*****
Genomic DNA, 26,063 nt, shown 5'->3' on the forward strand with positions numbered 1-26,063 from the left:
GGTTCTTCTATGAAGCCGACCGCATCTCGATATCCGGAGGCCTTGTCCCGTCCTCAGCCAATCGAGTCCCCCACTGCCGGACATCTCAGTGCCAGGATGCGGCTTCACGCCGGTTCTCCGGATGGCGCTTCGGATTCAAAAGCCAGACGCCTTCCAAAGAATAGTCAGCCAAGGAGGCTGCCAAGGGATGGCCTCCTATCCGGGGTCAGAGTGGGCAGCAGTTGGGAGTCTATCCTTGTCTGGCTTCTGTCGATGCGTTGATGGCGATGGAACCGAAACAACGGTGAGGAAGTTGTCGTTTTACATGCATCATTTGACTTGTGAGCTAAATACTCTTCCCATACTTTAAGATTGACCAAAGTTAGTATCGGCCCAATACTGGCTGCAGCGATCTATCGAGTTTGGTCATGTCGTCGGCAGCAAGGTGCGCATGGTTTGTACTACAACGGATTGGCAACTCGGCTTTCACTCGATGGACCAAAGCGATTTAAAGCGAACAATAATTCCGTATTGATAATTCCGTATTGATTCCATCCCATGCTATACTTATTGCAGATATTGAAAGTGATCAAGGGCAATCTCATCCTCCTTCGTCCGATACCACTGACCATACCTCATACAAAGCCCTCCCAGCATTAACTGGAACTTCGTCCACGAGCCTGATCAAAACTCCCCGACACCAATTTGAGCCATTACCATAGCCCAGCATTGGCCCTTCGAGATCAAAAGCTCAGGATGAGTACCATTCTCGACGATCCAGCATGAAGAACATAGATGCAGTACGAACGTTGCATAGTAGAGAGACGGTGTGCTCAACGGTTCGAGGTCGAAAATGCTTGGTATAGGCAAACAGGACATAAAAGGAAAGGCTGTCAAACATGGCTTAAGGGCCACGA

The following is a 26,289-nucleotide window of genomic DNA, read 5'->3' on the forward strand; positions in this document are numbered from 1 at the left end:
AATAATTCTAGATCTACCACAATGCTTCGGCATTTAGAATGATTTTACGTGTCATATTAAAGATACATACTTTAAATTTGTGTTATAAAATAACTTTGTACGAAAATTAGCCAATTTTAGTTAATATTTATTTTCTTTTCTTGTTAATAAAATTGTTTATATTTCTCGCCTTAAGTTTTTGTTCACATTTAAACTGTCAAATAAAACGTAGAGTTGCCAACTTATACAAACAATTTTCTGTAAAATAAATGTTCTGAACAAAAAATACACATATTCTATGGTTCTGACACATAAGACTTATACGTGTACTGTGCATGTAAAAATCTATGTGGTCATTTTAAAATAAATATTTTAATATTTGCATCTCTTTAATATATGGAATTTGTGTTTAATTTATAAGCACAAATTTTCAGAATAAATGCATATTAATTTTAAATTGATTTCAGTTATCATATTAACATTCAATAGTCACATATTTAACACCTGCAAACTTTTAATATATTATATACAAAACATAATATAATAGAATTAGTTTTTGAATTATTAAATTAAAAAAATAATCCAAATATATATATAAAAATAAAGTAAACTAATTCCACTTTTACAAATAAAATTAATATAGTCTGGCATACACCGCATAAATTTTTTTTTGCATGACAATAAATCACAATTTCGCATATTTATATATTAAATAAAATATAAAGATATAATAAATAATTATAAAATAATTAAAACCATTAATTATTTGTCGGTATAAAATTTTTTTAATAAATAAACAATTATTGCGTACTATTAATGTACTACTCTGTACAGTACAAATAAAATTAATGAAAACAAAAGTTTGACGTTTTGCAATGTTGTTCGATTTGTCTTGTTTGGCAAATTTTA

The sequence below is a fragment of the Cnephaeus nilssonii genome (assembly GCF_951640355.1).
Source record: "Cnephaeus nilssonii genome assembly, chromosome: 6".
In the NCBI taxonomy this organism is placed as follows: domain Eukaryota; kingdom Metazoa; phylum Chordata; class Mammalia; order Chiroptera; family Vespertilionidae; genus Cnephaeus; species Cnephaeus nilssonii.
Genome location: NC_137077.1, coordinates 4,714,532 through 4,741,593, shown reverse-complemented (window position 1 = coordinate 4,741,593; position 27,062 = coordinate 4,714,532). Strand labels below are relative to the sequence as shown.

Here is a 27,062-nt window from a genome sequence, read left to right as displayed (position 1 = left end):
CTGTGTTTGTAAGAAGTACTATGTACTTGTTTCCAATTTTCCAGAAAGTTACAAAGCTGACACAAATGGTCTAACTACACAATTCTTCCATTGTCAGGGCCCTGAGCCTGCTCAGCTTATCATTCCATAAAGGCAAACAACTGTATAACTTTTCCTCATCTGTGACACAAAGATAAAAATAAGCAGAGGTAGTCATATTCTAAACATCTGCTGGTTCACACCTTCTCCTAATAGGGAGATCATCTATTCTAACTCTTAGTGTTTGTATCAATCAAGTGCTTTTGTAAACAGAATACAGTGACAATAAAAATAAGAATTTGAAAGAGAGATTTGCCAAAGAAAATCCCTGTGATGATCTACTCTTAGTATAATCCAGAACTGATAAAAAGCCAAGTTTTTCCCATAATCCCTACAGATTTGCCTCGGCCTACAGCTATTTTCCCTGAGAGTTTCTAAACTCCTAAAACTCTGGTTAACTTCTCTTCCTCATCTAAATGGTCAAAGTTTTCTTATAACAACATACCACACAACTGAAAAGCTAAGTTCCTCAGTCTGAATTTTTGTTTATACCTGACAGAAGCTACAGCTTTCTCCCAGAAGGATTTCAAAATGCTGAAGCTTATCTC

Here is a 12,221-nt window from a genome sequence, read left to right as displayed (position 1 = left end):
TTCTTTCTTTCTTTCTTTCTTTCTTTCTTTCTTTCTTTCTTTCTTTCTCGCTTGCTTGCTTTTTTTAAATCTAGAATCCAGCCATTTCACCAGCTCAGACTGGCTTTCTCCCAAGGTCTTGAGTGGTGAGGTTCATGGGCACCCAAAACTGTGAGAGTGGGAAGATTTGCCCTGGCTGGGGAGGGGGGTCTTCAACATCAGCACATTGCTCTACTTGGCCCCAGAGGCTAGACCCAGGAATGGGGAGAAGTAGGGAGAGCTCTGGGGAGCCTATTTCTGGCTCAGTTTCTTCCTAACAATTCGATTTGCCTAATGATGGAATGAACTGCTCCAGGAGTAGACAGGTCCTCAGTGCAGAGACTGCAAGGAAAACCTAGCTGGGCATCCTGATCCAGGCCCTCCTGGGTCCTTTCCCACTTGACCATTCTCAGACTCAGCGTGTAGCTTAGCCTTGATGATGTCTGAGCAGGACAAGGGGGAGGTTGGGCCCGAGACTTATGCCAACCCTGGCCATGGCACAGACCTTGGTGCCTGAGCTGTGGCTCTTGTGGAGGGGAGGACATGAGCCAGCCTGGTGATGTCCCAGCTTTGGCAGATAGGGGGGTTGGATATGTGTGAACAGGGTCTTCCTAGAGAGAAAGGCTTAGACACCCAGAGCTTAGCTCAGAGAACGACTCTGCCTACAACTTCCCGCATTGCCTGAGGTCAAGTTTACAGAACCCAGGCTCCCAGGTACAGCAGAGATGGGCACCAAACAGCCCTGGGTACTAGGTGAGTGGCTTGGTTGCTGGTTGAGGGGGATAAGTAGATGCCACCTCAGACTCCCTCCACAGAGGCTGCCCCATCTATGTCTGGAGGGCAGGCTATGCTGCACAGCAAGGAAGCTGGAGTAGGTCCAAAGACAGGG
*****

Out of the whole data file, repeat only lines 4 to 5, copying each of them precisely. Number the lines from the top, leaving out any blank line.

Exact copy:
AATAATTCTAGATCTACCACAATGCTTCGGCATTTAGAATGATTTTACGTGTCATATTAAAGATACATACTTTAAATTTGTGTTATAAAATAACTTTGTACGAAAATTAGCCAATTTTAGTTAATATTTATTTTCTTTTCTTGTTAATAAAATTGTTTATATTTCTCGCCTTAAGTTTTTGTTCACATTTAAACTGTCAAATAAAACGTAGAGTTGCCAACTTATACAAACAATTTTCTGTAAAATAAATGTTCTGAACAAAAAATACACATATTCTATGGTTCTGACACATAAGACTTATACGTGTACTGTGCATGTAAAAATCTATGTGGTCATTTTAAAATAAATATTTTAATATTTGCATCTCTTTAATATATGGAATTTGTGTTTAATTTATAAGCACAAATTTTCAGAATAAATGCATATTAATTTTAAATTGATTTCAGTTATCATATTAACATTCAATAGTCACATATTTAACACCTGCAAACTTTTAATATATTATATACAAAACATAATATAATAGAATTAGTTTTTGAATTATTAAATTAAAAAAATAATCCAAATATATATATAAAAATAAAGTAAACTAATTCCACTTTTACAAATAAAATTAATATAGTCTGGCATACACCGCATAAATTTTTTTTTGCATGACAATAAATCACAATTTCGCATATTTATATATTAAATAAAATATAAAGATATAATAAATAATTATAAAATAATTAAAACCATTAATTATTTGTCGGTATAAAATTTTTTTAATAAATAAACAATTATTGCGTACTATTAATGTACTACTCTGTACAGTACAAATAAAATTAATGAAAACAAAAGTTTGACGTTTTGCAATGTTGTTCGATTTGTCTTGTTTGGCAAATTTTA

The sequence below is a fragment of the Cnephaeus nilssonii genome (assembly GCF_951640355.1).